• An antacid commercial featured an anthropomorphic stomach in a busted-up hotel room checking out of it to the tune of Heartbreak Hotel.
  • Allergy commercials with giant talking noses; too many to describe.
  • This Coke Zero commercial, where the body parts themselves have decidedly non-human legs. And what kind of person has two tongues and one eye?
  • Recent Ballpark Franks commercials feature an arm emerging from a person's stomach representing their hunger, forcing the person to eat a hot dog using various levels of subtlety. "HUNGER GET WHAT HUNGER WANT"
  • A California Milk Board's ad may be creepiest example of this trope: A woman in the kitchen suddenly flops out of sight behind the counter. Her skeleton stands up, absent any other tissue. The woman's discarded, fully clothed and otherwise 'undamaged' flesh, just lies there on the floor... and when the woman's skeleton reassures the husband that she's just getting herself some milk, her eyes... roll... towards where the skeleton is standing now.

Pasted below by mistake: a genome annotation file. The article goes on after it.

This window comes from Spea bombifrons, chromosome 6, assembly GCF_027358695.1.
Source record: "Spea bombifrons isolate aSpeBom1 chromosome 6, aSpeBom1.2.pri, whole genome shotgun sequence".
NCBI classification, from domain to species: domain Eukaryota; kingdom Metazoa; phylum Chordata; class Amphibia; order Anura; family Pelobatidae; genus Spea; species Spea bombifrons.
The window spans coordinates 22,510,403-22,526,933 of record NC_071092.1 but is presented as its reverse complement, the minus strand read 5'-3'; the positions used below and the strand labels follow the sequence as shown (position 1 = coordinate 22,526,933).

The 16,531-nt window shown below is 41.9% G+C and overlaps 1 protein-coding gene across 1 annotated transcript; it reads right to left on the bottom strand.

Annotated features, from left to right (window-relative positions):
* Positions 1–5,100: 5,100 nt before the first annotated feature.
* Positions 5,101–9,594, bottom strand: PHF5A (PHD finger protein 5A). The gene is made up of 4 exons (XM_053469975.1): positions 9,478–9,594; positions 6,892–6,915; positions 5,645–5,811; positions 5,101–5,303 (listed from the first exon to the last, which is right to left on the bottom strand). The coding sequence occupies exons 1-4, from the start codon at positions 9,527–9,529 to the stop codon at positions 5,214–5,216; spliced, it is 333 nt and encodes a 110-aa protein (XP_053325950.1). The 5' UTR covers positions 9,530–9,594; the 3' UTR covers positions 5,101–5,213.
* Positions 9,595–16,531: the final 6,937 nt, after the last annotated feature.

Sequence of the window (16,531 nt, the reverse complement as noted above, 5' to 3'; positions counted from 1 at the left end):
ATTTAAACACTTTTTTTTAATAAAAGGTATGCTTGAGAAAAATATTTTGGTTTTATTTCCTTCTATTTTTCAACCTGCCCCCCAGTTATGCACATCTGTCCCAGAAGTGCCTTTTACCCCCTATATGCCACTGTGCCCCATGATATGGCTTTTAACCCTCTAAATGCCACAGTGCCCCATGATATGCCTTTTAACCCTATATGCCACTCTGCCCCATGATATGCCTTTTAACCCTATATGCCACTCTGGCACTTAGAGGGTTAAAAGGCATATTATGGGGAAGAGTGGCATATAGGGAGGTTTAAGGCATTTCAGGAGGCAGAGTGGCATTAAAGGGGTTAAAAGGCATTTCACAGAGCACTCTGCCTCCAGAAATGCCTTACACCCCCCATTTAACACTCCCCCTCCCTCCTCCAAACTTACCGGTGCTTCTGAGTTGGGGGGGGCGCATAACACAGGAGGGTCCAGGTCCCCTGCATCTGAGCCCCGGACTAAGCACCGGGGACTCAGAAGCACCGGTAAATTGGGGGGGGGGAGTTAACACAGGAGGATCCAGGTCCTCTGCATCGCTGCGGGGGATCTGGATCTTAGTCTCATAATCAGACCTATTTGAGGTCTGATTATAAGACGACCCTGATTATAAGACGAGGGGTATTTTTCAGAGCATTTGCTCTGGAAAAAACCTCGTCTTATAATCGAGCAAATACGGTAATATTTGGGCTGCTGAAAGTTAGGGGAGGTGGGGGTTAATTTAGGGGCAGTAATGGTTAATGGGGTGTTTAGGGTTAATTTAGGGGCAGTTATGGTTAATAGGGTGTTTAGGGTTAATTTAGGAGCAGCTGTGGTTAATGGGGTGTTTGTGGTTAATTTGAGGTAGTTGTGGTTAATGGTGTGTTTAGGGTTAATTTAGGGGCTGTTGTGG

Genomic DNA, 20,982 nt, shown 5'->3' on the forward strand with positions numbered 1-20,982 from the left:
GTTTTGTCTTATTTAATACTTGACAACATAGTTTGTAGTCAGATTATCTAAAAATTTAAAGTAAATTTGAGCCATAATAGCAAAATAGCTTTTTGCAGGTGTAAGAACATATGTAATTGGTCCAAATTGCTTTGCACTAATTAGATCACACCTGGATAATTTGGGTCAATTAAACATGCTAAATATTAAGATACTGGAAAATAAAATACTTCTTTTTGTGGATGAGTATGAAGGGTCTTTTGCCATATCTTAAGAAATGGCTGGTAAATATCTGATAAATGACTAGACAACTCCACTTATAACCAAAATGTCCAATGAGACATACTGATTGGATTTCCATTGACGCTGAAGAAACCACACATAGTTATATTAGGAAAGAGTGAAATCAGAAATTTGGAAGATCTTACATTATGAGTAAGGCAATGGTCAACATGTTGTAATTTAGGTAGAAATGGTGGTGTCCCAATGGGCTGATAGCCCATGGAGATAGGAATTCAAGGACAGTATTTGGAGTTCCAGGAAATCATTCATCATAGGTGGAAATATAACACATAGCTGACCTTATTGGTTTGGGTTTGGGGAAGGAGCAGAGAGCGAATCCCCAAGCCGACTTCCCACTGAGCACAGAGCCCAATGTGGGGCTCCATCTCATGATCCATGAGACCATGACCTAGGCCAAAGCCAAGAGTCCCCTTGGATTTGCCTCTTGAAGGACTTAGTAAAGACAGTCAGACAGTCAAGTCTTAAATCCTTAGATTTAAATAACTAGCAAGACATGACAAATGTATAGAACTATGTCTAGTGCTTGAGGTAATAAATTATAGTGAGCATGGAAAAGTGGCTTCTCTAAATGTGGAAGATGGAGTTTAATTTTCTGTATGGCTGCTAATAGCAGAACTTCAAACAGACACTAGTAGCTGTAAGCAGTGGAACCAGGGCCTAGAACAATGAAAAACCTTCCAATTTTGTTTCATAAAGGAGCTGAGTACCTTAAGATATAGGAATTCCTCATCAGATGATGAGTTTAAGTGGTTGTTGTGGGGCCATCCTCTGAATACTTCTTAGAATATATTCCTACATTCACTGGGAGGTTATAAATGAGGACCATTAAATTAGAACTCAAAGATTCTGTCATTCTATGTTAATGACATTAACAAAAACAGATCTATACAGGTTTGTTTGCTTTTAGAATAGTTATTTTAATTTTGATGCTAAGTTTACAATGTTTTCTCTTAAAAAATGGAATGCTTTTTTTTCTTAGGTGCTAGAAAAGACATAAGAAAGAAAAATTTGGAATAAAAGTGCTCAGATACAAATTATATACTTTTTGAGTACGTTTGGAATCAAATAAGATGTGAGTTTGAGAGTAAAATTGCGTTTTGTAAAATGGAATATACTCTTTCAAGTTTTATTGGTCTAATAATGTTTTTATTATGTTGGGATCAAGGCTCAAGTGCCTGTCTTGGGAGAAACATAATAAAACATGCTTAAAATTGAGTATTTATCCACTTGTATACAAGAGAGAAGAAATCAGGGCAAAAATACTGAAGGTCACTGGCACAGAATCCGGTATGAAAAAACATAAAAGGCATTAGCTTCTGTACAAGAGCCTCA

• A UK advert for an itch relief cream featured a talking patch of skin that sounded like a falsetto Bill Bailey, and attempted to urge the woman in the advert to give it "just one little scratch", eventually screaming "Aaah! Not Eumavate!" when the cream was applied.
  • Dr. Scholls has a wart remover commercial where the wart talks.
  • There is an advert occasionally seen in Britain featuring faces made of hands talking about, oddly enough, Adult Learning courses or something similar. It does make slightly more sense in context; the tagline is "Our future. It's in our hands."